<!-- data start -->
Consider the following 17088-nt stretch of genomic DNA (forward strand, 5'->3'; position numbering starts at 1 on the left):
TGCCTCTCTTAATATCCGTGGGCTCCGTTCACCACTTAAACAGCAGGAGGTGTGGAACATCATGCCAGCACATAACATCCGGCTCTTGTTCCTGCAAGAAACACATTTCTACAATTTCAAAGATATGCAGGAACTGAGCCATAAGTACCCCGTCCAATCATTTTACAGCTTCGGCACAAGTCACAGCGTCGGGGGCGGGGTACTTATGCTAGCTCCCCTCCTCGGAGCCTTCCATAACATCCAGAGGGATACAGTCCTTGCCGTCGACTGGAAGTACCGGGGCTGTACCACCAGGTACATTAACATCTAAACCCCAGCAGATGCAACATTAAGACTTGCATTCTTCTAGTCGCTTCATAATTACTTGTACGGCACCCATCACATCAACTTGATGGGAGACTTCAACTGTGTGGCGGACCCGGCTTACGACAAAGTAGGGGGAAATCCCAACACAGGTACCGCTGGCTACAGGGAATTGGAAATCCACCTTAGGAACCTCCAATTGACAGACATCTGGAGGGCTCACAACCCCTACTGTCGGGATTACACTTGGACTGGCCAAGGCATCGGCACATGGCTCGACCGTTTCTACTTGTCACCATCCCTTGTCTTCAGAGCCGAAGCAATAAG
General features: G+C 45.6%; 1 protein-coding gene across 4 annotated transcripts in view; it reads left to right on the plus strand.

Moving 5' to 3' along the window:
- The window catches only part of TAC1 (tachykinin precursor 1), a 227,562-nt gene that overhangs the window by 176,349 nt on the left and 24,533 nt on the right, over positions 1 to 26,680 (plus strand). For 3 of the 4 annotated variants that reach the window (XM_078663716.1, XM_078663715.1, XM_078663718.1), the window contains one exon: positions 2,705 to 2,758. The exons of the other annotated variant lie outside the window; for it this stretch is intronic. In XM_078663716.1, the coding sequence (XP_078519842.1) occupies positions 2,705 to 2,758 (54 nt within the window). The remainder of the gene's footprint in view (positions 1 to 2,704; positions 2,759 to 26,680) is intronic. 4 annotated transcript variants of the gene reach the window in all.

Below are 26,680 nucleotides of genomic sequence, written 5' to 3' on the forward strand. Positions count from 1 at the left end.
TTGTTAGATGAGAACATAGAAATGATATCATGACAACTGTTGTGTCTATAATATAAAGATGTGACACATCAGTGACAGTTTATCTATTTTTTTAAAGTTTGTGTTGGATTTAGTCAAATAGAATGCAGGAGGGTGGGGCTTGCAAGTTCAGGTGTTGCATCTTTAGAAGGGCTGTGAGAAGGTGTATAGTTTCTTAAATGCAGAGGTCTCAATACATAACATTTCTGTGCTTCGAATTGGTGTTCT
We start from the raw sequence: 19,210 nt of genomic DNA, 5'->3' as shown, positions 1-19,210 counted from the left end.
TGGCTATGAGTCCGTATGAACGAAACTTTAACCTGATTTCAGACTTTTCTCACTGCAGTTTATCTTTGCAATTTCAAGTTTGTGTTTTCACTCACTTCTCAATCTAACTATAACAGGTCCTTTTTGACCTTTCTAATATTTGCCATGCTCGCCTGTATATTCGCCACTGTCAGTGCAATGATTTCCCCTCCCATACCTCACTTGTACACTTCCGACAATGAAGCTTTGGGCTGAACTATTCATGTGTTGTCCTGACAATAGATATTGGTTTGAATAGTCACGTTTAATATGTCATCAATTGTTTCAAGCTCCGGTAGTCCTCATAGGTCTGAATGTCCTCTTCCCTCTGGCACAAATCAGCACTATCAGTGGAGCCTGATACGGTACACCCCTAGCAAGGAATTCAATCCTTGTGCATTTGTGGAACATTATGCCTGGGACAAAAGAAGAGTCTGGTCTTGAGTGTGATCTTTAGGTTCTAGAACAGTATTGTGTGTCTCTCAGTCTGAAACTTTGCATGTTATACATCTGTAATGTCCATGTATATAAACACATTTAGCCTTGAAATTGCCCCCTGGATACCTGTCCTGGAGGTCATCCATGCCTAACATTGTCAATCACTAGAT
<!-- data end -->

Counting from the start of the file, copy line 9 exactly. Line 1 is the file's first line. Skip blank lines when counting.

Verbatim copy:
TGGCTATGAGTCCGTATGAACGAAACTTTAACCTGATTTCAGACTTTTCTCACTGCAGTTTATCTTTGCAATTTCAAGTTTGTGTTTTCACTCACTTCTCAATCTAACTATAACAGGTCCTTTTTGACCTTTCTAATATTTGCCATGCTCGCCTGTATATTCGCCACTGTCAGTGCAATGATTTCCCCTCCCATACCTCACTTGTACACTTCCGACAATGAAGCTTTGGGCTGAACTATTCATGTGTTGTCCTGACAATAGATATTGGTTTGAATAGTCACGTTTAATATGTCATCAATTGTTTCAAGCTCCGGTAGTCCTCATAGGTCTGAATGTCCTCTTCCCTCTGGCACAAATCAGCACTATCAGTGGAGCCTGATACGGTACACCCCTAGCAAGGAATTCAATCCTTGTGCATTTGTGGAACATTATGCCTGGGACAAAAGAAGAGTCTGGTCTTGAGTGTGATCTTTAGGTTCTAGAACAGTATTGTGTGTCTCTCAGTCTGAAACTTTGCATGTTATACATCTGTAATGTCCATGTATATAAACACATTTAGCCTTGAAATTGCCCCCTGGATACCTGTCCTGGAGGTCATCCATGCCTAACATTGTCAATCACTAGAT